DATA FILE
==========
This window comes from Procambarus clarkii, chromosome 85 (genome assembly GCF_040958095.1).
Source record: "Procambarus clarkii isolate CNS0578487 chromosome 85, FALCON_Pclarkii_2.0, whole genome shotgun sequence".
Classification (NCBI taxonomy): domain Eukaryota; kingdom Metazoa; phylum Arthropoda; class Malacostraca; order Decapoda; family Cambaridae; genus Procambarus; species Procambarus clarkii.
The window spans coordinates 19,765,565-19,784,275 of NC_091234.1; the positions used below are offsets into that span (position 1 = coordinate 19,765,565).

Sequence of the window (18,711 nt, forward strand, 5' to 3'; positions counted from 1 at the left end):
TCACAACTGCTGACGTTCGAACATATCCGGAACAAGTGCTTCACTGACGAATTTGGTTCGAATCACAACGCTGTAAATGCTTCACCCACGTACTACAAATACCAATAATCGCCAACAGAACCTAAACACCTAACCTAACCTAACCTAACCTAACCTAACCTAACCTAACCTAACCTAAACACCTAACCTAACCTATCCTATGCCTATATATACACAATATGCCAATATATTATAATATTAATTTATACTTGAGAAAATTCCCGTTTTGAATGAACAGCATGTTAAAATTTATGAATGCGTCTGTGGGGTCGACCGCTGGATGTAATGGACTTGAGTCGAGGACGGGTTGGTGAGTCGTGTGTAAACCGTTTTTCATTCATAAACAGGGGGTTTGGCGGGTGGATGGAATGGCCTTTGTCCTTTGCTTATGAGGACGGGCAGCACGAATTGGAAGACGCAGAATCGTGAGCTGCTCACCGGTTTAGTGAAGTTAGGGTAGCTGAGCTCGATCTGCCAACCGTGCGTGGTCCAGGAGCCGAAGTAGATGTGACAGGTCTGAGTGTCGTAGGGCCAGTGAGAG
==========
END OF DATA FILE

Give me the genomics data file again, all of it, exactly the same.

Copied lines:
This window comes from Procambarus clarkii, chromosome 85 (genome assembly GCF_040958095.1).
Source record: "Procambarus clarkii isolate CNS0578487 chromosome 85, FALCON_Pclarkii_2.0, whole genome shotgun sequence".
Classification (NCBI taxonomy): domain Eukaryota; kingdom Metazoa; phylum Arthropoda; class Malacostraca; order Decapoda; family Cambaridae; genus Procambarus; species Procambarus clarkii.
The window spans coordinates 19,765,565-19,784,275 of NC_091234.1; the positions used below are offsets into that span (position 1 = coordinate 19,765,565).

Sequence of the window (18,711 nt, forward strand, 5' to 3'; positions counted from 1 at the left end):
TCACAACTGCTGACGTTCGAACATATCCGGAACAAGTGCTTCACTGACGAATTTGGTTCGAATCACAACGCTGTAAATGCTTCACCCACGTACTACAAATACCAATAATCGCCAACAGAACCTAAACACCTAACCTAACCTAACCTAACCTAACCTAACCTAACCTAACCTAACCTAAACACCTAACCTAACCTATCCTATGCCTATATATACACAATATGCCAATATATTATAATATTAATTTATACTTGAGAAAATTCCCGTTTTGAATGAACAGCATGTTAAAATTTATGAATGCGTCTGTGGGGTCGACCGCTGGATGTAATGGACTTGAGTCGAGGACGGGTTGGTGAGTCGTGTGTAAACCGTTTTTCATTCATAAACAGGGGGTTTGGCGGGTGGATGGAATGGCCTTTGTCCTTTGCTTATGAGGACGGGCAGCACGAATTGGAAGACGCAGAATCGTGAGCTGCTCACCGGTTTAGTGAAGTTAGGGTAGCTGAGCTCGATCTGCCAACCGTGCGTGGTCCAGGAGCCGAAGTAGATGTGACAGGTCTGAGTGTCGTAGGGCCAGTGAGAG